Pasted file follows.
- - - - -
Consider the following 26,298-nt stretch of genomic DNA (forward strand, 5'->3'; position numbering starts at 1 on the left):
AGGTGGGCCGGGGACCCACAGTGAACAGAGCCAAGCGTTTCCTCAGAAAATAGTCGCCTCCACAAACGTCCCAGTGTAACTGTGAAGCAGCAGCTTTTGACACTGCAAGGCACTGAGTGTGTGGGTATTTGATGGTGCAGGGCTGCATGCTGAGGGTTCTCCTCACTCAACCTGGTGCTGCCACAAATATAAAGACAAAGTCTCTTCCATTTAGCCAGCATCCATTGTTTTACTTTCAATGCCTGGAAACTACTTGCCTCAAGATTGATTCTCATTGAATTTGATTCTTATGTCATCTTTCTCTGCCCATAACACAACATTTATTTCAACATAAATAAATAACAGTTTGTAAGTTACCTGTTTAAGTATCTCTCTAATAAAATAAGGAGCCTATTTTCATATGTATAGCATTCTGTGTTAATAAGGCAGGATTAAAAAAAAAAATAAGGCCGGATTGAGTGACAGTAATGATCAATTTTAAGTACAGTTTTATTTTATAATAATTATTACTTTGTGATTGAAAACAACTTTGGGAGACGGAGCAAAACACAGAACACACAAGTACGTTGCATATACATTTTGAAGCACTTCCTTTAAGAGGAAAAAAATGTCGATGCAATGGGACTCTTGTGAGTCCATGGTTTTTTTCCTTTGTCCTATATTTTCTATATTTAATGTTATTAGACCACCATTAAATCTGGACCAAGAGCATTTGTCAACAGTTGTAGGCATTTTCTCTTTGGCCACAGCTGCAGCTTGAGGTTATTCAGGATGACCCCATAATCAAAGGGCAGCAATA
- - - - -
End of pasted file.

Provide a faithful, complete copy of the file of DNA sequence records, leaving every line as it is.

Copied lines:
Consider the following 26,298-nt stretch of genomic DNA (forward strand, 5'->3'; position numbering starts at 1 on the left):
AGGTGGGCCGGGGACCCACAGTGAACAGAGCCAAGCGTTTCCTCAGAAAATAGTCGCCTCCACAAACGTCCCAGTGTAACTGTGAAGCAGCAGCTTTTGACACTGCAAGGCACTGAGTGTGTGGGTATTTGATGGTGCAGGGCTGCATGCTGAGGGTTCTCCTCACTCAACCTGGTGCTGCCACAAATATAAAGACAAAGTCTCTTCCATTTAGCCAGCATCCATTGTTTTACTTTCAATGCCTGGAAACTACTTGCCTCAAGATTGATTCTCATTGAATTTGATTCTTATGTCATCTTTCTCTGCCCATAACACAACATTTATTTCAACATAAATAAATAACAGTTTGTAAGTTACCTGTTTAAGTATCTCTCTAATAAAATAAGGAGCCTATTTTCATATGTATAGCATTCTGTGTTAATAAGGCAGGATTAAAAAAAAAAATAAGGCCGGATTGAGTGACAGTAATGATCAATTTTAAGTACAGTTTTATTTTATAATAATTATTACTTTGTGATTGAAAACAACTTTGGGAGACGGAGCAAAACACAGAACACACAAGTACGTTGCATATACATTTTGAAGCACTTCCTTTAAGAGGAAAAAAATGTCGATGCAATGGGACTCTTGTGAGTCCATGGTTTTTTTCCTTTGTCCTATATTTTCTATATTTAATGTTATTAGACCACCATTAAATCTGGACCAAGAGCATTTGTCAACAGTTGTAGGCATTTTCTCTTTGGCCACAGCTGCAGCTTGAGGTTATTCAGGATGACCCCATAATCAAAGGGCAGCAATA